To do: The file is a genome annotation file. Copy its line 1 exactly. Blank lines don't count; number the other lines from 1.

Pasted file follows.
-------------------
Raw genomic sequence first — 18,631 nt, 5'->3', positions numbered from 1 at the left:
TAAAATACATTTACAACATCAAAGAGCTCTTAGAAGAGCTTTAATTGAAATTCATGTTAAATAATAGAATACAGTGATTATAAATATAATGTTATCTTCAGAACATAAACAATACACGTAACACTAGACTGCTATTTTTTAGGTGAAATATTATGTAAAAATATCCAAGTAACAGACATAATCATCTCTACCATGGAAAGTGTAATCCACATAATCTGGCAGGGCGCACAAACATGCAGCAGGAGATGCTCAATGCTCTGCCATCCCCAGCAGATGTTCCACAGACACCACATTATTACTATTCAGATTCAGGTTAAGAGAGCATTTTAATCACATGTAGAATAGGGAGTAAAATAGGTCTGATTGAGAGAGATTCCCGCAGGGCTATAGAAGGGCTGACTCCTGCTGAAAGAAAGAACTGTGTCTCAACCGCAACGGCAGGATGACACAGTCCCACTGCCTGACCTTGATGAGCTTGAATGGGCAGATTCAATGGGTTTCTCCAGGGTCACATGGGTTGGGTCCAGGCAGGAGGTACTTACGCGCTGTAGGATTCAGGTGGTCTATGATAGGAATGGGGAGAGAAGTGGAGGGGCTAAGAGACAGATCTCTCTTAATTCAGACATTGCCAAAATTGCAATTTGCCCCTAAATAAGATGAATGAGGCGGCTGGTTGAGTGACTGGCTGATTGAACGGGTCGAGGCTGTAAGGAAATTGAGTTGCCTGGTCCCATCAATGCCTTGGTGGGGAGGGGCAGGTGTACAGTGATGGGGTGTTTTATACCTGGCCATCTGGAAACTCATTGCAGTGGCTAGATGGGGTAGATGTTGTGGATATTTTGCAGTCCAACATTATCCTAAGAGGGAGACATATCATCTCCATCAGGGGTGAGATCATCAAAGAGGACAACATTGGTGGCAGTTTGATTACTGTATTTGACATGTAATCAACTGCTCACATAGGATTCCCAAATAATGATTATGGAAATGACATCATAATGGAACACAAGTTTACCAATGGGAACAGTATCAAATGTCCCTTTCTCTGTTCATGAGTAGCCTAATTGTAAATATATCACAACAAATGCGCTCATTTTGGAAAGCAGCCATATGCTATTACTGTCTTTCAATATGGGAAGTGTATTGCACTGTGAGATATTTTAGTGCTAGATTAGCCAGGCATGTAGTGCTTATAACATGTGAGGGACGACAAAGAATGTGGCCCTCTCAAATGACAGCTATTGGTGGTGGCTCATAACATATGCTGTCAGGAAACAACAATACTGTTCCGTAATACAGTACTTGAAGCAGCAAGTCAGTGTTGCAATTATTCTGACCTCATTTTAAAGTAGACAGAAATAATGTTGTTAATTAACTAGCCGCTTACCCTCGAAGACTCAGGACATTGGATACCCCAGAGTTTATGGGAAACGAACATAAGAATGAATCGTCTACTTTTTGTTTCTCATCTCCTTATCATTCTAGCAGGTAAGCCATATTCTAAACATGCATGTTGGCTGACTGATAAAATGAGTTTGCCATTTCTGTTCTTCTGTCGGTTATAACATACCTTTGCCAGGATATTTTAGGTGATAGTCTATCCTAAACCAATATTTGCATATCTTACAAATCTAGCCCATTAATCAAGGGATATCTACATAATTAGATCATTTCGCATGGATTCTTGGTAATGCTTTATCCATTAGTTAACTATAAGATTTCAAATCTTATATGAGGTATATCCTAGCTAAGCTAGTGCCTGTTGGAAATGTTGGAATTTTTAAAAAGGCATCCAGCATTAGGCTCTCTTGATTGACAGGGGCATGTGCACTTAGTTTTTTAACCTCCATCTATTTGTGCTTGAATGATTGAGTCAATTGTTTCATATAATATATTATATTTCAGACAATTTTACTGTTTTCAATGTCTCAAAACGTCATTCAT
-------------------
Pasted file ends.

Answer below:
Raw genomic sequence first — 18,631 nt, 5'->3', positions numbered from 1 at the left: